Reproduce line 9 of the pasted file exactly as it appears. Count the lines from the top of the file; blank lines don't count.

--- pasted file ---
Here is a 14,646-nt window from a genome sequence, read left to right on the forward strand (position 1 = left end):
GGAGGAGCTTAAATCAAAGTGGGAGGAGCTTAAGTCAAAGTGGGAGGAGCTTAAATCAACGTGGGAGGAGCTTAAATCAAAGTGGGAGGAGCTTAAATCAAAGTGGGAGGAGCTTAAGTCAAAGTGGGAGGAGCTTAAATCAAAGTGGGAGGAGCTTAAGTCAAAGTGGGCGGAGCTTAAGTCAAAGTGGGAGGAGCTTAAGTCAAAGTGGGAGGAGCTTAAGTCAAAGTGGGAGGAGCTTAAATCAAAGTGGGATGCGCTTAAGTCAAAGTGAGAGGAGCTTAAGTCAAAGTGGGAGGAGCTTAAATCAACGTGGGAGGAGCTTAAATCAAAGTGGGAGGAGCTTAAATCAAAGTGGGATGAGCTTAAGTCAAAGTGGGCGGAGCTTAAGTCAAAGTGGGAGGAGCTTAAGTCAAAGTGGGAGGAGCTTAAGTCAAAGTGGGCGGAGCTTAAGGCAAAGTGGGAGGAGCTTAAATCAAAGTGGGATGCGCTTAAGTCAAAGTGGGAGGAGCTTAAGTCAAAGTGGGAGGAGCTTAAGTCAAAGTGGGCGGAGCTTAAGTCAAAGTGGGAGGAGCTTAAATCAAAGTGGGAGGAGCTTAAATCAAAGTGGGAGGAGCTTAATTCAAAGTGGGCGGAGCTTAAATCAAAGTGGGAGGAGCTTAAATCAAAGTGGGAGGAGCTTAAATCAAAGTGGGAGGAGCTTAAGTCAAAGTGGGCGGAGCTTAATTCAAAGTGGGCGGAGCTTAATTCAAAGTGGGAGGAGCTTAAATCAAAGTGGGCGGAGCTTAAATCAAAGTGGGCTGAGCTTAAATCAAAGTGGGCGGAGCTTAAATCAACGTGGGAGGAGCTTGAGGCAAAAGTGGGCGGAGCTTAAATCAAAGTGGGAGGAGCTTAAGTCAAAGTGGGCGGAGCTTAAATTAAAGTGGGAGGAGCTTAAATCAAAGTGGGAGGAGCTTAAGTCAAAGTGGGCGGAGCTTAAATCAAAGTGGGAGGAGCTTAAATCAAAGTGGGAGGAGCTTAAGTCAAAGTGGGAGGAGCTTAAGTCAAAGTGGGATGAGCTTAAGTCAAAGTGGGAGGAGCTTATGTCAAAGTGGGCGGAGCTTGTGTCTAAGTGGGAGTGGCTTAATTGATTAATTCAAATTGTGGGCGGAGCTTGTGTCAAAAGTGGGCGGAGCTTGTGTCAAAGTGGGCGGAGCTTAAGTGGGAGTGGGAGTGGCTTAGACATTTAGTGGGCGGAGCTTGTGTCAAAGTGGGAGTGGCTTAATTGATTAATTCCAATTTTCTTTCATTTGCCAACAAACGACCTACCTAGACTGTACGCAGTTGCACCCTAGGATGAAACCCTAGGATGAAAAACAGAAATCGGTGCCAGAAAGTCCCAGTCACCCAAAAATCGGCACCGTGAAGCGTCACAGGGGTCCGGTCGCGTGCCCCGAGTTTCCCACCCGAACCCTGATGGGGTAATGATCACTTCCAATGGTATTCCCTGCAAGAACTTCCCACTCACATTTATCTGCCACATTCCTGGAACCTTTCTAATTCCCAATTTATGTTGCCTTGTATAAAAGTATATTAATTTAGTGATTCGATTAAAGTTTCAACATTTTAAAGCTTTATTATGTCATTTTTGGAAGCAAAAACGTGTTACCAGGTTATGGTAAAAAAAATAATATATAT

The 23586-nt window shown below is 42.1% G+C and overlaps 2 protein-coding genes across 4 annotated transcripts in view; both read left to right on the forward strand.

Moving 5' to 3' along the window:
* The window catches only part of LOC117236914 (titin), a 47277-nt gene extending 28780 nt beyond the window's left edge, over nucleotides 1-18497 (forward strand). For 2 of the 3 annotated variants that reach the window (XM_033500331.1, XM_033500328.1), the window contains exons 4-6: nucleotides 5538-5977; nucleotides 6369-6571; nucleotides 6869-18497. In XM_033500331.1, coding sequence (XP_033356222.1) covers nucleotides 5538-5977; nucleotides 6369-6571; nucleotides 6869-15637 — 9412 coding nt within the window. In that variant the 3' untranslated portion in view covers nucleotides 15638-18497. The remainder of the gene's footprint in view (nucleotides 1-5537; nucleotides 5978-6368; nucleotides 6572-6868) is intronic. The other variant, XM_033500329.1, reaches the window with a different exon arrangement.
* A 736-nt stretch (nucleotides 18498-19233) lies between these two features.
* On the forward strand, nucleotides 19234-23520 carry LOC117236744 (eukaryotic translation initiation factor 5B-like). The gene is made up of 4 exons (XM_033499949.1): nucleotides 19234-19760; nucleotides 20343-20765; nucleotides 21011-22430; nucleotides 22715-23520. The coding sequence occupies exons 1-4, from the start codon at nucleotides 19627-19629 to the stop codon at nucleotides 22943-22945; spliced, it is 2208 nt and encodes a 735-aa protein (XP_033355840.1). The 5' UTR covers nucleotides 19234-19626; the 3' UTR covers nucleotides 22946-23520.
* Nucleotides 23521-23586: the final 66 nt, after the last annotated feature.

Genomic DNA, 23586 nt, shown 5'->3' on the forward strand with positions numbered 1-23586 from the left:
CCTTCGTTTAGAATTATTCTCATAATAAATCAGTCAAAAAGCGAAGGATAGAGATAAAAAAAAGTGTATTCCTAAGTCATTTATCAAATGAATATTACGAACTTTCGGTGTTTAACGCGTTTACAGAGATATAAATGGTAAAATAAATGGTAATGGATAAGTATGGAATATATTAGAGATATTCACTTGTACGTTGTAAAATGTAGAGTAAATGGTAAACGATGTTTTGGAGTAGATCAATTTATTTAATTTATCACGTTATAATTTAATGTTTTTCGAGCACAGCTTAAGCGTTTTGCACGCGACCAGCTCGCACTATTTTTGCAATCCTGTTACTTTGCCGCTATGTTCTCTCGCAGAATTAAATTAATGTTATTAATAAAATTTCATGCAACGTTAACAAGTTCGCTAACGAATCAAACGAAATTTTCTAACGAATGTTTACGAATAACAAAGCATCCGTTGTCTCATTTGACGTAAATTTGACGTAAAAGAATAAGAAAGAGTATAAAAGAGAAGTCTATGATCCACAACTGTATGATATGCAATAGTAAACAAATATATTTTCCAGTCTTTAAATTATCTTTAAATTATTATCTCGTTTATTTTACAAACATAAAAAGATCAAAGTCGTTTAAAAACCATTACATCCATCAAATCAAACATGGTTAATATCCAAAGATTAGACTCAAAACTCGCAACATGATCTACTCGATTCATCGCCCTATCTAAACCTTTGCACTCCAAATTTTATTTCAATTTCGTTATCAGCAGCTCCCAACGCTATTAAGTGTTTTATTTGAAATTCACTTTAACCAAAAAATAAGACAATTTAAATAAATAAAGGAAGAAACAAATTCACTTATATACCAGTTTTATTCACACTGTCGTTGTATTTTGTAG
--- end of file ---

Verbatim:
Genomic DNA, 23586 nt, shown 5'->3' on the forward strand with positions numbered 1-23586 from the left: